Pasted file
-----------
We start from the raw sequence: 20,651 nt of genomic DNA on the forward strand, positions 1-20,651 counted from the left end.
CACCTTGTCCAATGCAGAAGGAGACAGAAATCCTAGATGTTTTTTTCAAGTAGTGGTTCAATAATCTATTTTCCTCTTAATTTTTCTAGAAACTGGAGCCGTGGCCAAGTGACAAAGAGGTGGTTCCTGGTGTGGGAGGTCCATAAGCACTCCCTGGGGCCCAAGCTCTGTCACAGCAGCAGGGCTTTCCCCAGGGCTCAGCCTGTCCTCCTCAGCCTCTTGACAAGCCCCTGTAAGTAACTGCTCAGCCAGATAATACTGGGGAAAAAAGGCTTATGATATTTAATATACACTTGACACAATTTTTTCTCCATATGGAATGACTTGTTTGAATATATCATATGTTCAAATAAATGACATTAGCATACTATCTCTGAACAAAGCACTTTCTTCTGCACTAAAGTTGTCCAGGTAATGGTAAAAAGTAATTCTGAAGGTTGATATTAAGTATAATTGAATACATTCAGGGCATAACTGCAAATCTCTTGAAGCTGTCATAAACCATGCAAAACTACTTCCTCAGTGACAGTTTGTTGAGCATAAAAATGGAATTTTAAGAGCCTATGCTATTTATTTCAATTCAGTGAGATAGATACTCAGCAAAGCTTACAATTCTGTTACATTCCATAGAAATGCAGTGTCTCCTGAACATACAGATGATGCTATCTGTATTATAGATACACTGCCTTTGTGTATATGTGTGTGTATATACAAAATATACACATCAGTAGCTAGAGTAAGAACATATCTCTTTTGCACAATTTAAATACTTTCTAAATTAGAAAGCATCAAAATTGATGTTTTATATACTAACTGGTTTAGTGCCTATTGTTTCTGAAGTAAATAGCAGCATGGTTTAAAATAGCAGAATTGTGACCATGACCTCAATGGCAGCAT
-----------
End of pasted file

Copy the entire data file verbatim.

We start from the raw sequence: 20,651 nt of genomic DNA on the forward strand, positions 1-20,651 counted from the left end.
CACCTTGTCCAATGCAGAAGGAGACAGAAATCCTAGATGTTTTTTTCAAGTAGTGGTTCAATAATCTATTTTCCTCTTAATTTTTCTAGAAACTGGAGCCGTGGCCAAGTGACAAAGAGGTGGTTCCTGGTGTGGGAGGTCCATAAGCACTCCCTGGGGCCCAAGCTCTGTCACAGCAGCAGGGCTTTCCCCAGGGCTCAGCCTGTCCTCCTCAGCCTCTTGACAAGCCCCTGTAAGTAACTGCTCAGCCAGATAATACTGGGGAAAAAAGGCTTATGATATTTAATATACACTTGACACAATTTTTTCTCCATATGGAATGACTTGTTTGAATATATCATATGTTCAAATAAATGACATTAGCATACTATCTCTGAACAAAGCACTTTCTTCTGCACTAAAGTTGTCCAGGTAATGGTAAAAAGTAATTCTGAAGGTTGATATTAAGTATAATTGAATACATTCAGGGCATAACTGCAAATCTCTTGAAGCTGTCATAAACCATGCAAAACTACTTCCTCAGTGACAGTTTGTTGAGCATAAAAATGGAATTTTAAGAGCCTATGCTATTTATTTCAATTCAGTGAGATAGATACTCAGCAAAGCTTACAATTCTGTTACATTCCATAGAAATGCAGTGTCTCCTGAACATACAGATGATGCTATCTGTATTATAGATACACTGCCTTTGTGTATATGTGTGTGTATATACAAAATATACACATCAGTAGCTAGAGTAAGAACATATCTCTTTTGCACAATTTAAATACTTTCTAAATTAGAAAGCATCAAAATTGATGTTTTATATACTAACTGGTTTAGTGCCTATTGTTTCTGAAGTAAATAGCAGCATGGTTTAAAATAGCAGAATTGTGACCATGACCTCAATGGCAGCAT